Just a few weeks before the end of the 2016, Earthworks joined 18 activists and advocates from Latin America for the Pan-American Workshop. The two-day workshop, held in Little Rock, Arkansas, was organized by Jorge Daniel Talliant, Founder and Director for The Center for Human Rights and the Environment (CHRE), and Jonathan Banks, Senior Climate Policy Advisor for Clean Air Task Force. The gathering included participants from Argentina, Chile, Colombia, Brazil, Mexico, and from several organizations in the US focused in California, Oklahoma, Colorado, New York, and Texas.
Together we presented on and discussed the evolution of hydraulic fracturing in the Americas and the various strategies put in place to organize, ban, and/or regulate it. Although the geographic, social, political, and economic climate of the Americas is markedly distinct, the strategies for combating the expansion and impacts of hydraulic fracturing were similar to the struggles in the US. Organizations and activists across Latin America recognize the need for diverse strategies in communities: where oil and gas has permeated into the culture and economy and normalized its presence, and in places where industry is not yet present. Colombian activists referred to our petro-addicted society as a rooted problem with dependence on oil and gas. How do we rebuild a society that is not so dependent on fossil fuels?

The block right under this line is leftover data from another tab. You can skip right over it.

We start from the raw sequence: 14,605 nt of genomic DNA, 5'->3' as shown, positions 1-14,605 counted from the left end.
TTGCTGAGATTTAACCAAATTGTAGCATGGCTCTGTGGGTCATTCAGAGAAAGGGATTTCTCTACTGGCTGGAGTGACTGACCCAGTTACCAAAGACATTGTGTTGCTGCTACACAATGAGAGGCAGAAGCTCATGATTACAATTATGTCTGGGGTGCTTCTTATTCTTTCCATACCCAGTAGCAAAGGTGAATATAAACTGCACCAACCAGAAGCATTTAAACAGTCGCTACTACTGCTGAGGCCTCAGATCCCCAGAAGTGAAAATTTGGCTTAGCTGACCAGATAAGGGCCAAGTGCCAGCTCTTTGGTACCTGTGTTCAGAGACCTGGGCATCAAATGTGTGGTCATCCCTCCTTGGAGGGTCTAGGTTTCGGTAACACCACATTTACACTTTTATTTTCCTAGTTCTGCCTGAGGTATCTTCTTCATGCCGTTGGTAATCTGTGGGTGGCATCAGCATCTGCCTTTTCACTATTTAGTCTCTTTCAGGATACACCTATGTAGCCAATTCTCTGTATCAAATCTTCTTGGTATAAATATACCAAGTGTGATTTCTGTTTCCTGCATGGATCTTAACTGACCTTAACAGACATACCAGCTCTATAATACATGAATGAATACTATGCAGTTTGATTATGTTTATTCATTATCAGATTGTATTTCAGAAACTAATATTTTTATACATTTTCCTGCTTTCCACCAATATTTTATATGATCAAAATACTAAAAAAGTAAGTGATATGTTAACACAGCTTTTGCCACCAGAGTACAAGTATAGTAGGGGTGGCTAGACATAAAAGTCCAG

Many feared how the Trump administration would negatively impact and exacerbate the presence of oil and gas production in Latin America. Working against many activist movements in Latin America is the idea that fossil fuels saved the US economy and created energy independence. Brazil’s Ministry of Mining and Energy, for example, has made a plan to expand energy production and create an energy dependent Brazil by 2024. In contrast, 72 cities in Brazil have banned fracking through municipal laws.
Sharing strategies, experiences, and perspectives at this Pan-American gathering shed light on the importance of solidarity across borders and disciplines. Indigenous groups in Argentina have a strong political presence while Agri-business in Brazil is well organized in Congress and the Senate. Captivating the media in local efforts, continuing scientific research, and promoting renewable energy are all strategies we all focus on and work towards.